Antibiotics are commonly used to address a variety of diseases and parasites that can negatively affect pigs. They can also be used at any stage of pigs’ lives to promote ideal weight and better health, as well help reduce the risk for diseases and even death.
These medicines are usually sold as injections that can be administered onto the animal, or oral antibiotics that can be mixed with food and water.
While you’ll want to avoid situations that would prompt you to use antibiotics, it’s best to be informed on the types of antibiotics for pigs. Learn more about how injectable and oral antibiotics can work, and if any of these are better than the other.
Injectable Antibiotics for Pigs
Antibiotics for pigs can be administered through injections like Bacterid, through these three methods:
- Subcutaneous (under the skin): Injectable antibiotics can be given to small pigs either inside the thigh below the fold of the skin, or below the skin behind their shoulders. For older pigs, this is best administered on the skin located 25 to 75mm behind an ear and on the same level as its base. The injection’s needle should measure 25mm and be raised at a 25-degree angle.
- Intravenous: Pigs can be given injectable antibiotics in their ear veins, the jugular vein above their heart, or the anterior vena cava (large vein) that leaves the heart. Out of these three veins, most injections are administered on the ear veins, especially for anesthetics and calcium injections.
Injecting antibiotics intravenously starts with cleaning the skin located over the outer part of the pig’s ear using cotton wool and surgical spirit. This step also helps mark veins for the injection. To administer the injection, the pig is restrained around the upper jaw or sedated.
- Intramuscular: Injectable antibiotics are usually administered 70mm behind the ear’s base for weaners, growers, finishers, and adults. For small piglets who lack neck muscles, the antibiotics can be administered into the ham of the hind neck. However, this method isn’t recommended at all for growers and finishers because of the risk of abscesses.
Administration of injectable antibiotics can be more beneficial if you’re treating individual animals that are sick. This may help you target and pay attention to a specific animal.
However, a major drawback in administering injectable antibiotics is its potential to stress out pigs and weaken their immune system, since this can be done when the animals are restrained. Some of the medicines also pose a slower response time if they’re injected into the neck muscle.
Benefits of Oral Antibiotics for Pigs
Multiple studies have shown that antibiotics are usually given to pigs orally, through feed and water. This method is usually done for group treatments of sick pigs. There are a number of advantages linked to administering antibiotics orally or via feed, such as:
- Time of response: These medicines are said to respond more quickly in the pig’s body.
- Less labor- and time-intensive: There’s very little need to apply restraints, administer medicine via needles, and worry about tissue damage and/or irritation at the injection site. Oral administration also takes less time to do, since you can easily do this task via a proportioner or an overhead tank system.
- Potential against outbreaks: Administration of water-soluble medicines like antibiotics may stabilize or even reduce the risk for disease outbreaks. However, even if an outbreak unfortunately happens, it’s still possible to administer antibiotics because pigs are known to continuously drink water even if they’re sick.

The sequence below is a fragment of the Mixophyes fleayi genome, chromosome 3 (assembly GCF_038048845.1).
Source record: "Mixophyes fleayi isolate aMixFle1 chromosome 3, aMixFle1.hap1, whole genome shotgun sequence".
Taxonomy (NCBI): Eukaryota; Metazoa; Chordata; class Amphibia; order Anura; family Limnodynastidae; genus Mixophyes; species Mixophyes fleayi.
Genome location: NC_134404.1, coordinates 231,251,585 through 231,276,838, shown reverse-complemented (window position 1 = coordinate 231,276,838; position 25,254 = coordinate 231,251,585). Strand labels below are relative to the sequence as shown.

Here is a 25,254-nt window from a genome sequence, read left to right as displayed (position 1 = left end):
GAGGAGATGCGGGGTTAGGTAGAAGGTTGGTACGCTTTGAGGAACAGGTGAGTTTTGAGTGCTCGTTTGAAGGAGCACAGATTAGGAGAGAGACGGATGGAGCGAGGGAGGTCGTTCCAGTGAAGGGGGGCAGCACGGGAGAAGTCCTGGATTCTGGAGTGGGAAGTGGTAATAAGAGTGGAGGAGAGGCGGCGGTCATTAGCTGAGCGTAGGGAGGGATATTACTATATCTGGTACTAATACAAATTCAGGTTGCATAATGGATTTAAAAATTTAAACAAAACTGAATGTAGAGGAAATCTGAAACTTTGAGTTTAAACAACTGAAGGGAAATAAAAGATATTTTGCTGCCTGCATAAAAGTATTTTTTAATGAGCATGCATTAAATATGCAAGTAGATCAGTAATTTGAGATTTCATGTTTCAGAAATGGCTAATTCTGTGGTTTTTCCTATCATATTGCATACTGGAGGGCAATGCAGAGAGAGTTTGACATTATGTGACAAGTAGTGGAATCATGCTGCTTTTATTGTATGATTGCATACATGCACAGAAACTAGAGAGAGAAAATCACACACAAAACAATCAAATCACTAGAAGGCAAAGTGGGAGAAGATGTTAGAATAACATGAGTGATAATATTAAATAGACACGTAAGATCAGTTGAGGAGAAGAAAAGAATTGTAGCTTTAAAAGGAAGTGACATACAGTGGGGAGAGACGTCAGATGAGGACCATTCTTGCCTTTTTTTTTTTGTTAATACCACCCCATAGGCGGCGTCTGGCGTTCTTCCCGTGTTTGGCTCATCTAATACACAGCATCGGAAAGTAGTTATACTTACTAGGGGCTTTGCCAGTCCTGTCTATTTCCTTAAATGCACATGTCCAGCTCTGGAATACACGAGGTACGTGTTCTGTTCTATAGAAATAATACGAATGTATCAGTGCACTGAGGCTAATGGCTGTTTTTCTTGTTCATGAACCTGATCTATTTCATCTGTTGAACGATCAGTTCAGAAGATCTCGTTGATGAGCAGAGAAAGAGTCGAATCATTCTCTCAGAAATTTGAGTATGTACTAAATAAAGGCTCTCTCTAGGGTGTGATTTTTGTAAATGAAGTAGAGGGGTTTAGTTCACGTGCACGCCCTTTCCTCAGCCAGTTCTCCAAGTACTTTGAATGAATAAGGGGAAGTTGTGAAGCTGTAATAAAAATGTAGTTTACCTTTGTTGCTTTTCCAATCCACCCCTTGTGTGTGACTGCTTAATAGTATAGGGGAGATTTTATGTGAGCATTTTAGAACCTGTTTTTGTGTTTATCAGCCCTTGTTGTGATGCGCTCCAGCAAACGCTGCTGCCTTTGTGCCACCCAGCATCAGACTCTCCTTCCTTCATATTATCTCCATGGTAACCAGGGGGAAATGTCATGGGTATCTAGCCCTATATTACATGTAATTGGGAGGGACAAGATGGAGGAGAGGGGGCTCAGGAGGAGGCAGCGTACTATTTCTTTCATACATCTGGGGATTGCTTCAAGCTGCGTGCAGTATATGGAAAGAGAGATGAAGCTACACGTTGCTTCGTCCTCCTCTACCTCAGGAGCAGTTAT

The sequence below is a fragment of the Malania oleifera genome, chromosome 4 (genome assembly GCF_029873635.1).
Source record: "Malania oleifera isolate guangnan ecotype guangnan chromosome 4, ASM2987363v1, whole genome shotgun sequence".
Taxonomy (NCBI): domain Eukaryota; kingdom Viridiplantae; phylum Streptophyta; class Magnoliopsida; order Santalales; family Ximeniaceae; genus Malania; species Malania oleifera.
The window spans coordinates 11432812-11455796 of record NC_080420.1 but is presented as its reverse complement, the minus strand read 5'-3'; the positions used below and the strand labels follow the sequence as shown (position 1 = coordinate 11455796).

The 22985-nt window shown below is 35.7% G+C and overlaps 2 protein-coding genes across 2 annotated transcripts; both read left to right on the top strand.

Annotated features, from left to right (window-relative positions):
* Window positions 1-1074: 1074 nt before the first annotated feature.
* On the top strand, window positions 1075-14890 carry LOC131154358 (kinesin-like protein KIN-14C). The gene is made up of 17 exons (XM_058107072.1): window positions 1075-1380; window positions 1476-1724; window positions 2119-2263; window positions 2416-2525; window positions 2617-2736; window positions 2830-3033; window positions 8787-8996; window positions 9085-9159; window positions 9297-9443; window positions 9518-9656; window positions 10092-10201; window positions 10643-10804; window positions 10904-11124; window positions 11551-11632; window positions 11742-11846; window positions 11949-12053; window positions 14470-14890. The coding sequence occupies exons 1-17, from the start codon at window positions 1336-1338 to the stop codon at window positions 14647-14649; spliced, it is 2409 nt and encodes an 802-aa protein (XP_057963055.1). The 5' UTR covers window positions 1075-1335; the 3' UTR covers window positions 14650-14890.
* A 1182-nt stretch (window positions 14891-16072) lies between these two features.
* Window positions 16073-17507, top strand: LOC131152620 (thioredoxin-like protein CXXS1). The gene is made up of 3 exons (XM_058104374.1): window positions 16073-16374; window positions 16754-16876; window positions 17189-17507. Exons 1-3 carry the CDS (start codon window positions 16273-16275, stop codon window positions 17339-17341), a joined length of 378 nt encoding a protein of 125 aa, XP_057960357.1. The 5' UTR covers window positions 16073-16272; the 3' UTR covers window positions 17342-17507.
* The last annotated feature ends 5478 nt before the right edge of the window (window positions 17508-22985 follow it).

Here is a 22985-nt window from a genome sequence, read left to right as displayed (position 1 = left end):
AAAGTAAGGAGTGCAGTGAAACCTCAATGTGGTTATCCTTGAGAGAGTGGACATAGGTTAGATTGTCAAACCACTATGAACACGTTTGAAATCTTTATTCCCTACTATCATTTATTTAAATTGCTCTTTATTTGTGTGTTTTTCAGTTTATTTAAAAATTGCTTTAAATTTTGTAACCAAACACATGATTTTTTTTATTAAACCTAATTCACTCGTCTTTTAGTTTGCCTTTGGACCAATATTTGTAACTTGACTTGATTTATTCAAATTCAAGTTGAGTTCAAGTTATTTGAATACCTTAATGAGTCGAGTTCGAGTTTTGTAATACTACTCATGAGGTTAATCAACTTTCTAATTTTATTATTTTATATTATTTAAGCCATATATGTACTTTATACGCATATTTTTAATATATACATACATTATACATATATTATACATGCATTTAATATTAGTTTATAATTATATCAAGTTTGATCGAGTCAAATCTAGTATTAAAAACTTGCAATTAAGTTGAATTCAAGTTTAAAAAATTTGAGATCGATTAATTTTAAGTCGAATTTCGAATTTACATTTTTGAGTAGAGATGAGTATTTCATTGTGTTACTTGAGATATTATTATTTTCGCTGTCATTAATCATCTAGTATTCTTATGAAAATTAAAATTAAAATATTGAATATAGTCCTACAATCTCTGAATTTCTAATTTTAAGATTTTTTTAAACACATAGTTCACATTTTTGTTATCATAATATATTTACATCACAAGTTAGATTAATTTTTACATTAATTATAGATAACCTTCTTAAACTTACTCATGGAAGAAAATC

However, there are also cons when using administering water-soluble antibiotics, such as:
- Equipment costs: Because most oral antibiotics are best used in groups, you may need to spend more for purchasing equipment and ensuring their maintenance in the long run.
- Presence of healthy pigs that won’t require treatment: As administration of oral antibiotics can be more beneficial when pigs are in one pen, it won’t be cost-efficient if a high number of animals are already healthy and won’t require treatment.
- Increased risk of medicine waste: Pigs may tend to “play” with waterers, leading to both medicine and water waste.
When administering oral medication, especially through water, you’ll need to carefully and constantly check on the quality of water and how easily it is delivered. For instance, it has been suggested that increased levels of calcium in the water may lead to a reduced effectiveness of some medications with tetracycline.
Thorough clean-up of water lines used for oral antibiotic administration may also need to be done to potentially prevent contaminations within the farm..
How to Store Antibiotics
Both injectable and oral antibiotics have their own pros and cons, so you’ll need to consider multiple factors before making a final decision. However, whether you go the injection or oral route, it’s still important to know how to properly store antibiotics so they can be effective once they’re used:
- Refrigerate heat-sensitive antibiotics and vaccines at temperatures between 2 to 8 degrees Celsius.
- Store your antibiotics in regularly cleaned areas, and in accordance with manufacturer’s instructions.
- Label your antibiotics accordingly and always look out for warning signs.
- Avoid storing antibiotics in places that contain food or drink. Refrain from storing them near animal feed storage too.
- In case of spills, carefully clean them and dispose of them according to the manufacturer’s instructions.
- In the event that the product/s have expired, safely and legally dispose of them.
Should there be side effects that occur after the administration of the antibiotic, don’t hesitate to call a veterinarian right away. To know more about the ideal antibiotic treatments for your pigs and how they can help, visit the UNAHCO website today.